It’s been nearly 12 hours since I landed in Denpasar Airport (Bali), in bright sunlight. Now, the sun has gone away, leaving behind a velvety darkness, which, I suppose, is quite representative of how I don’t really know what to do next.
Nearly an hour later, after a series of stops to drop people off at schools and random houses along the way, the bus finally hisses to a stop at a cluster of concrete buildings no more than two-storeys high. It’s about the biggest and most official-looking thing I’ve seen in the past hour. Is this the stop?
Is this the terminal?
Nobody answers me, they’re all just getting off. I heft my backpack up and follow hurriedly, afraid to be left behind, and yet not knowing where in the world I am. Understand: it is a terrifying thing to be the last person on a bus you don’t really know is headed where, full of people speaking in a language you can barely comprehend.
I get off the bus, looking askance at the driver, who nods and grunts with his impressive moustache when I ask, TERMINAL?
Already, there is a clot of ojek motorcycle-taxi drivers clustering around the bus doors, ready to whisk passengers away. Unlike the terrifyingly persistent touts in Bali, these drivers wait patiently for you to approach. If you smile and shake your head, they back away politely.
Unfortunately, and too prematurely, I make the assumption in my head that everyone is thus unconditionally kind, caring and helpful. That’s what I think of the nice man with the toothy grin who comes up and keeps nodding at me.
Mr. Nice Man
“Ohhhh, you want to go to Bima? I know a bus which can take you even further eastward, to Sape! Yes, Sape!”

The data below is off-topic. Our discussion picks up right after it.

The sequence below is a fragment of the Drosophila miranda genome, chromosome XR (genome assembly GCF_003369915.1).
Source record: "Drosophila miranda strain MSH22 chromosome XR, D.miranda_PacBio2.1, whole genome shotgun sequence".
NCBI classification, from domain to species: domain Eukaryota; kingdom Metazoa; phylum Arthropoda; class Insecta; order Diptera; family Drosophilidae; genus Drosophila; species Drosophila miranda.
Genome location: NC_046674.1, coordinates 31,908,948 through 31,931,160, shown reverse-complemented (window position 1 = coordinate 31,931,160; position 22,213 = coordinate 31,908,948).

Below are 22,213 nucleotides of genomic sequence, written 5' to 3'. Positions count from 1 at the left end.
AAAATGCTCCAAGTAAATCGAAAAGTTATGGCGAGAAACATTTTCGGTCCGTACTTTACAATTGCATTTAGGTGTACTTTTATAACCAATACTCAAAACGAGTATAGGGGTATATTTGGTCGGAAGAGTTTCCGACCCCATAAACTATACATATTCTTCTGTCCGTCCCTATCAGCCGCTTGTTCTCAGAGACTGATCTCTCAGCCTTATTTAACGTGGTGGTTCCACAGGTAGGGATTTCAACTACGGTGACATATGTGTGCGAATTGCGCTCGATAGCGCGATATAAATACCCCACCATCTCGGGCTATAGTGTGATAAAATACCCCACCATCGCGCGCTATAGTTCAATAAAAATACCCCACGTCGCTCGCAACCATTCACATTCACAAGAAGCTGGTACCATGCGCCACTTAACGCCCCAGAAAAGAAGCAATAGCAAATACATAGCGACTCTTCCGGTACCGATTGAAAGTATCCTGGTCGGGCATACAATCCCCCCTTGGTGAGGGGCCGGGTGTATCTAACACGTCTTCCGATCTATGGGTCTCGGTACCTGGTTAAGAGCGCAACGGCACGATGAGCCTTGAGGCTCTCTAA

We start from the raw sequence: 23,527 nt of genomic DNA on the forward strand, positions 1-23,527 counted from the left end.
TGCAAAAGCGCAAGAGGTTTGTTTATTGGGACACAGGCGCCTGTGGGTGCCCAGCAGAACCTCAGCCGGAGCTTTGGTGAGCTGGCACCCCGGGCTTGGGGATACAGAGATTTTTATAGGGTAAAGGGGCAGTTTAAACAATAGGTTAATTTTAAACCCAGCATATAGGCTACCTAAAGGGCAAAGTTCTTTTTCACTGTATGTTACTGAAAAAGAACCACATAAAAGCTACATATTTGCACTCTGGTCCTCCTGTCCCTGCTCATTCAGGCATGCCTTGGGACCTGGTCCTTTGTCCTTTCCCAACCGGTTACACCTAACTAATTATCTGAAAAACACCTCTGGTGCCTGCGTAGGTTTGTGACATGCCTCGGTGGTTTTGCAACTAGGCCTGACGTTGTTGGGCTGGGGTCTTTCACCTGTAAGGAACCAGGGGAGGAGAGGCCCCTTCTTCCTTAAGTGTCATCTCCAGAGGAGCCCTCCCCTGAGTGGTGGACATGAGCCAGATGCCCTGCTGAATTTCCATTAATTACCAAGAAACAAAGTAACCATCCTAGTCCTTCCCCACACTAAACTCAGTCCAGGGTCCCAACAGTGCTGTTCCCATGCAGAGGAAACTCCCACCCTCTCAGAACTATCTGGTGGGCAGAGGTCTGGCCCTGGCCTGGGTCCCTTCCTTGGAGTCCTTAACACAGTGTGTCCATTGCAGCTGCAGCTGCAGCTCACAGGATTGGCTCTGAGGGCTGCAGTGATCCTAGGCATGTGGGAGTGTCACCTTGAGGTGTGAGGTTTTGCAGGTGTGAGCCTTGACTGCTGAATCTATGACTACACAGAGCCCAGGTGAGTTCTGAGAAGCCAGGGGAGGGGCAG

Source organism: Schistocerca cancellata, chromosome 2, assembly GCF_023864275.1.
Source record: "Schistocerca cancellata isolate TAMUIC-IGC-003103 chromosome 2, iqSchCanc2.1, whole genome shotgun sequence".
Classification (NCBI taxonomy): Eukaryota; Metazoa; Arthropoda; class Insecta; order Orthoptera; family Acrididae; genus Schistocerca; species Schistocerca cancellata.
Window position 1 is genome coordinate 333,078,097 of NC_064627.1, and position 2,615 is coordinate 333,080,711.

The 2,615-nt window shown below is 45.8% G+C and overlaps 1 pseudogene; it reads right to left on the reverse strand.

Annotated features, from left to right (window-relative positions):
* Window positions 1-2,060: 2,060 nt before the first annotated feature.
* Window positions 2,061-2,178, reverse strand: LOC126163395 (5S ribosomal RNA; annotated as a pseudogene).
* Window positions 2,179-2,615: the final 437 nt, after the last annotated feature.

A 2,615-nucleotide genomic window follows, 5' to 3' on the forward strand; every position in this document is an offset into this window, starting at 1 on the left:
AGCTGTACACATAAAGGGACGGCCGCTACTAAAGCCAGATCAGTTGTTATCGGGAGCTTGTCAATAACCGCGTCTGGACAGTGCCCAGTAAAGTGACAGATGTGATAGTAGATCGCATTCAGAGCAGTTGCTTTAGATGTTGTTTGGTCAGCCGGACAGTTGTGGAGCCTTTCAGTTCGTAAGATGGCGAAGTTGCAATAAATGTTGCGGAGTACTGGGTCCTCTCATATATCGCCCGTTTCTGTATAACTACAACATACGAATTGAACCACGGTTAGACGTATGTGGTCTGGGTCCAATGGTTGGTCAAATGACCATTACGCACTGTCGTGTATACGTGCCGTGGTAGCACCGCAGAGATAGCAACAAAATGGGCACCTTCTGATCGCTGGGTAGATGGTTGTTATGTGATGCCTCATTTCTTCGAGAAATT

My eyes bulge, and I am sure he does not miss the look that crosses my face. Sape is the easternmost port of Sumbawa, further than anything that Lonely Planet or Wikitravel had indicated. A direct bus to Sape? That would save me even more time and money!
Yes, yes. SAPE! [pronounced ‘Sah-pey’] he nods, matching my excitement with a laugh and an enthusiastic nod. This man is confident. He seems to know what he’s talking about. And he’s saying what I really want to hear. It’s a nice glimmer of hope after a long day travelling alone.
I hop onto his ojek, and we speed off.
Along the way, as we travel the well-lit road, Mr. Nice Man tells me in a mix of broken English and Bahasa i half-understand that he will deposit me at a roadside stall first, to eat my dinner while he contacts his friend who drives the bus. The bus will stop and pick you up from the roadside stall, he says, don’t worry, don’t worry. Yes, yes, yes.
We stop at a roadside stall run by a formidable-looking woman who sizes me up with an ambivalent look. Mr. Nice Man takes my bag, points me to sit at one of the benches, and tells me not to go anywhere. You can eat dinner here if you want, he signals.
Fair enough. It’s 9pm by this time, and I haven’t eaten since lunch. I buy dinner from the shopkeeper, a packet of nasi, washed down by grainy, hypersweet instant coffee.
By 9.25pm, I have run out of things to say in my halting Bahasa, and the unsmiling shopkeeper is not interested in conversation with this Japanese-looking man with his big backpack.